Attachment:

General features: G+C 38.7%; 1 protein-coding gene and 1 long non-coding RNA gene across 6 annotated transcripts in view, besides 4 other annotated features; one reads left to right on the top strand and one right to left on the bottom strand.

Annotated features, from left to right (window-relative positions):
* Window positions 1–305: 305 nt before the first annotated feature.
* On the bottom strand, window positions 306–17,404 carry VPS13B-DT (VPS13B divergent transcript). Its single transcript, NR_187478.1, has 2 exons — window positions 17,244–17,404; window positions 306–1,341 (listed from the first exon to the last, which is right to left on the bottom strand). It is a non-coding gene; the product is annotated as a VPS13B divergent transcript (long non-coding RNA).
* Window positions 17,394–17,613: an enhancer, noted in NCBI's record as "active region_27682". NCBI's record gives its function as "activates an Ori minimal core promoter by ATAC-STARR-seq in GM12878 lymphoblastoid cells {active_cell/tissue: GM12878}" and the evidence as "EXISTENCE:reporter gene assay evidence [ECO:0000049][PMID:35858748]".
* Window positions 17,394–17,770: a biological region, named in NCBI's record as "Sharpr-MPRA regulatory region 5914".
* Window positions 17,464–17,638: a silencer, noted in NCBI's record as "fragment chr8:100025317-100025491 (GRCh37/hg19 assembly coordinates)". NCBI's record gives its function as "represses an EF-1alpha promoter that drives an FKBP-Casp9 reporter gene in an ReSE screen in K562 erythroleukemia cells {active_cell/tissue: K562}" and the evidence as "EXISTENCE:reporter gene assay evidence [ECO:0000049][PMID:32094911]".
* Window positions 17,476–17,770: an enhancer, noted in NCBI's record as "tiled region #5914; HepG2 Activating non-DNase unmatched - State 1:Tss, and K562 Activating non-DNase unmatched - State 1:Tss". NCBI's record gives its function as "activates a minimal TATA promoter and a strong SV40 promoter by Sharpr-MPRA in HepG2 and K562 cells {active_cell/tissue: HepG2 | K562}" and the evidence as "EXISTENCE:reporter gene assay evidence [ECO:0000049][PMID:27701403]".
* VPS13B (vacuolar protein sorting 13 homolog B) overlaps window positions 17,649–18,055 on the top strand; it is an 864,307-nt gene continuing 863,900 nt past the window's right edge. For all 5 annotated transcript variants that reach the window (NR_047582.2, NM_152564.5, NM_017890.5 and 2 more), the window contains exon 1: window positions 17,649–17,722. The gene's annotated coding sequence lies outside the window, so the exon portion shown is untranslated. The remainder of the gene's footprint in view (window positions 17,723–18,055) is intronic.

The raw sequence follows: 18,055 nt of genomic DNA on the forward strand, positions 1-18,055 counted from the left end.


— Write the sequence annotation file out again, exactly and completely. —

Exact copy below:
General features: G+C 38.7%; 1 protein-coding gene and 1 long non-coding RNA gene across 6 annotated transcripts in view, besides 4 other annotated features; one reads left to right on the top strand and one right to left on the bottom strand.

Annotated features, from left to right (window-relative positions):
* Window positions 1–305: 305 nt before the first annotated feature.
* On the bottom strand, window positions 306–17,404 carry VPS13B-DT (VPS13B divergent transcript). Its single transcript, NR_187478.1, has 2 exons — window positions 17,244–17,404; window positions 306–1,341 (listed from the first exon to the last, which is right to left on the bottom strand). It is a non-coding gene; the product is annotated as a VPS13B divergent transcript (long non-coding RNA).
* Window positions 17,394–17,613: an enhancer, noted in NCBI's record as "active region_27682". NCBI's record gives its function as "activates an Ori minimal core promoter by ATAC-STARR-seq in GM12878 lymphoblastoid cells {active_cell/tissue: GM12878}" and the evidence as "EXISTENCE:reporter gene assay evidence [ECO:0000049][PMID:35858748]".
* Window positions 17,394–17,770: a biological region, named in NCBI's record as "Sharpr-MPRA regulatory region 5914".
* Window positions 17,464–17,638: a silencer, noted in NCBI's record as "fragment chr8:100025317-100025491 (GRCh37/hg19 assembly coordinates)". NCBI's record gives its function as "represses an EF-1alpha promoter that drives an FKBP-Casp9 reporter gene in an ReSE screen in K562 erythroleukemia cells {active_cell/tissue: K562}" and the evidence as "EXISTENCE:reporter gene assay evidence [ECO:0000049][PMID:32094911]".
* Window positions 17,476–17,770: an enhancer, noted in NCBI's record as "tiled region #5914; HepG2 Activating non-DNase unmatched - State 1:Tss, and K562 Activating non-DNase unmatched - State 1:Tss". NCBI's record gives its function as "activates a minimal TATA promoter and a strong SV40 promoter by Sharpr-MPRA in HepG2 and K562 cells {active_cell/tissue: HepG2 | K562}" and the evidence as "EXISTENCE:reporter gene assay evidence [ECO:0000049][PMID:27701403]".
* VPS13B (vacuolar protein sorting 13 homolog B) overlaps window positions 17,649–18,055 on the top strand; it is an 864,307-nt gene continuing 863,900 nt past the window's right edge. For all 5 annotated transcript variants that reach the window (NR_047582.2, NM_152564.5, NM_017890.5 and 2 more), the window contains exon 1: window positions 17,649–17,722. The gene's annotated coding sequence lies outside the window, so the exon portion shown is untranslated. The remainder of the gene's footprint in view (window positions 17,723–18,055) is intronic.

The raw sequence follows: 18,055 nt of genomic DNA on the forward strand, positions 1-18,055 counted from the left end.